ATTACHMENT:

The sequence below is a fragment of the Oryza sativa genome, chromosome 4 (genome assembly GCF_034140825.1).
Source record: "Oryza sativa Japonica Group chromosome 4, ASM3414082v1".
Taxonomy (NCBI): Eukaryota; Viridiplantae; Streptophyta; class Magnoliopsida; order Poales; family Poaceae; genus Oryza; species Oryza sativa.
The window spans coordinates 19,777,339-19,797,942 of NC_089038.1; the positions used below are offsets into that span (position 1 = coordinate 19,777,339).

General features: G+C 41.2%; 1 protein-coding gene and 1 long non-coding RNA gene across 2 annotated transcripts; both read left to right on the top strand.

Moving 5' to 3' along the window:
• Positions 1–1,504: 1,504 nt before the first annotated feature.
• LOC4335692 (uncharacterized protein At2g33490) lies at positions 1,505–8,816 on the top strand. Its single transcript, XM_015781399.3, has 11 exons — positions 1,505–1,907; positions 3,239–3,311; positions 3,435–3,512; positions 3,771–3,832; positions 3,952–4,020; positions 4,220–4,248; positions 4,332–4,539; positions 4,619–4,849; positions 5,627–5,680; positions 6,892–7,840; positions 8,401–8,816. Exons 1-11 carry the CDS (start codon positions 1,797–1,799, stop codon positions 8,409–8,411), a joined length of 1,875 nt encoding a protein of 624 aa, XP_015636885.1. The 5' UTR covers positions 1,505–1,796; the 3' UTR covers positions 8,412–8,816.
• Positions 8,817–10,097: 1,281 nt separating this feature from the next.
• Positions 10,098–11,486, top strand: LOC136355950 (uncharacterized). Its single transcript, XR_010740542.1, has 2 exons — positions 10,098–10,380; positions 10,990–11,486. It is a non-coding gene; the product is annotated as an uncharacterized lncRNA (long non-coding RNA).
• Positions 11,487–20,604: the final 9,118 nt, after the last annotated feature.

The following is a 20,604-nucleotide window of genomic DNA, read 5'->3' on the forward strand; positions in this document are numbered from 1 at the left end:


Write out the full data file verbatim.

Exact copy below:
The sequence below is a fragment of the Oryza sativa genome, chromosome 4 (genome assembly GCF_034140825.1).
Source record: "Oryza sativa Japonica Group chromosome 4, ASM3414082v1".
Taxonomy (NCBI): Eukaryota; Viridiplantae; Streptophyta; class Magnoliopsida; order Poales; family Poaceae; genus Oryza; species Oryza sativa.
The window spans coordinates 19,777,339-19,797,942 of NC_089038.1; the positions used below are offsets into that span (position 1 = coordinate 19,777,339).

General features: G+C 41.2%; 1 protein-coding gene and 1 long non-coding RNA gene across 2 annotated transcripts; both read left to right on the top strand.

Moving 5' to 3' along the window:
• Positions 1–1,504: 1,504 nt before the first annotated feature.
• LOC4335692 (uncharacterized protein At2g33490) lies at positions 1,505–8,816 on the top strand. Its single transcript, XM_015781399.3, has 11 exons — positions 1,505–1,907; positions 3,239–3,311; positions 3,435–3,512; positions 3,771–3,832; positions 3,952–4,020; positions 4,220–4,248; positions 4,332–4,539; positions 4,619–4,849; positions 5,627–5,680; positions 6,892–7,840; positions 8,401–8,816. Exons 1-11 carry the CDS (start codon positions 1,797–1,799, stop codon positions 8,409–8,411), a joined length of 1,875 nt encoding a protein of 624 aa, XP_015636885.1. The 5' UTR covers positions 1,505–1,796; the 3' UTR covers positions 8,412–8,816.
• Positions 8,817–10,097: 1,281 nt separating this feature from the next.
• Positions 10,098–11,486, top strand: LOC136355950 (uncharacterized). Its single transcript, XR_010740542.1, has 2 exons — positions 10,098–10,380; positions 10,990–11,486. It is a non-coding gene; the product is annotated as an uncharacterized lncRNA (long non-coding RNA).
• Positions 11,487–20,604: the final 9,118 nt, after the last annotated feature.

The following is a 20,604-nucleotide window of genomic DNA, read 5'->3' on the forward strand; positions in this document are numbered from 1 at the left end: